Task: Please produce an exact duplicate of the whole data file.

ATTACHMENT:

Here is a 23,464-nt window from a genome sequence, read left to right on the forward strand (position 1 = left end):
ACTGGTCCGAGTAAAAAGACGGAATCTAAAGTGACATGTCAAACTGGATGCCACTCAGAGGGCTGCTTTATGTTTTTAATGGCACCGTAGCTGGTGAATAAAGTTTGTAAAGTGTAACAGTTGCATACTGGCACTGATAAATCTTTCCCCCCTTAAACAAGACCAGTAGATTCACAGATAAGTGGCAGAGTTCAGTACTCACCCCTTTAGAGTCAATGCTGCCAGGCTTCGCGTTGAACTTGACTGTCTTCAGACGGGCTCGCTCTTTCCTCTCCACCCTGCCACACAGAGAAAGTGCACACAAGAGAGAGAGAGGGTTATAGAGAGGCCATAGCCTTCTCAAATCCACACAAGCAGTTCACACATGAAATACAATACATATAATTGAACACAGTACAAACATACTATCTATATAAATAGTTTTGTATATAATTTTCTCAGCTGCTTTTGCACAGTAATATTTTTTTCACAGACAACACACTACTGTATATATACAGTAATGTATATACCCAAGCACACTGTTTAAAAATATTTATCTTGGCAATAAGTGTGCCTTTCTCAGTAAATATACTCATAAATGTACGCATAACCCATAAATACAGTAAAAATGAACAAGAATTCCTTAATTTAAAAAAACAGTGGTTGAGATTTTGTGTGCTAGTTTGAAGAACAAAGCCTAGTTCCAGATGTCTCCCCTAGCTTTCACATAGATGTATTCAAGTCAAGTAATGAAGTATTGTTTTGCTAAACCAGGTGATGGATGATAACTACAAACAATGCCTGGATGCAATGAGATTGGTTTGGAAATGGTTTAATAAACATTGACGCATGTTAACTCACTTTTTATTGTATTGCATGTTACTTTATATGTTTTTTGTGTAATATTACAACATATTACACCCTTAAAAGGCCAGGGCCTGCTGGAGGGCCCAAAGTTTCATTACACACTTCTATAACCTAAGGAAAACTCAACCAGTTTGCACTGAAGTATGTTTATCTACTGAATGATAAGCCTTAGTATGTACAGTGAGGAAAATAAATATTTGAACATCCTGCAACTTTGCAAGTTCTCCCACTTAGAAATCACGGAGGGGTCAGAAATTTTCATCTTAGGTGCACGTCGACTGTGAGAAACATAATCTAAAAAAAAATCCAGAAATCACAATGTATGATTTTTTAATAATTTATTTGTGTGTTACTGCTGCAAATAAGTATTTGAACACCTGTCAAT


Here is a 23,464-nt window from a genome sequence, read left to right on the forward strand (position 1 = left end):
ACTGGTCCGAGTAAAAAGACGGAATCTAAAGTGACATGTCAAACTGGATGCCACTCAGAGGGCTGCTTTATGTTTTTAATGGCACCGTAGCTGGTGAATAAAGTTTGTAAAGTGTAACAGTTGCATACTGGCACTGATAAATCTTTCCCCCCTTAAACAAGACCAGTAGATTCACAGATAAGTGGCAGAGTTCAGTACTCACCCCTTTAGAGTCAATGCTGCCAGGCTTCGCGTTGAACTTGACTGTCTTCAGACGGGCTCGCTCTTTCCTCTCCACCCTGCCACACAGAGAAAGTGCACACAAGAGAGAGAGAGGGTTATAGAGAGGCCATAGCCTTCTCAAATCCACACAAGCAGTTCACACATGAAATACAATACATATAATTGAACACAGTACAAACATACTATCTATATAAATAGTTTTGTATATAATTTTCTCAGCTGCTTTTGCACAGTAATATTTTTTTCACAGACAACACACTACTGTATATATACAGTAATGTATATACCCAAGCACACTGTTTAAAAATATTTATCTTGGCAATAAGTGTGCCTTTCTCAGTAAATATACTCATAAATGTACGCATAACCCATAAATACAGTAAAAATGAACAAGAATTCCTTAATTTAAAAAAACAGTGGTTGAGATTTTGTGTGCTAGTTTGAAGAACAAAGCCTAGTTCCAGATGTCTCCCCTAGCTTTCACATAGATGTATTCAAGTCAAGTAATGAAGTATTGTTTTGCTAAACCAGGTGATGGATGATAACTACAAACAATGCCTGGATGCAATGAGATTGGTTTGGAAATGGTTTAATAAACATTGACGCATGTTAACTCACTTTTTATTGTATTGCATGTTACTTTATATGTTTTTTGTGTAATATTACAACATATTACACCCTTAAAAGGCCAGGGCCTGCTGGAGGGCCCAAAGTTTCATTACACACTTCTATAACCTAAGGAAAACTCAACCAGTTTGCACTGAAGTATGTTTATCTACTGAATGATAAGCCTTAGTATGTACAGTGAGGAAAATAAATATTTGAACATCCTGCAACTTTGCAAGTTCTCCCACTTAGAAATCACGGAGGGGTCAGAAATTTTCATCTTAGGTGCACGTCGACTGTGAGAAACATAATCTAAAAAAAAATCCAGAAATCACAATGTATGATTTTTTAATAATTTATTTGTGTGTTACTGCTGCAAATAAGTATTTGAACACCTGTCAAT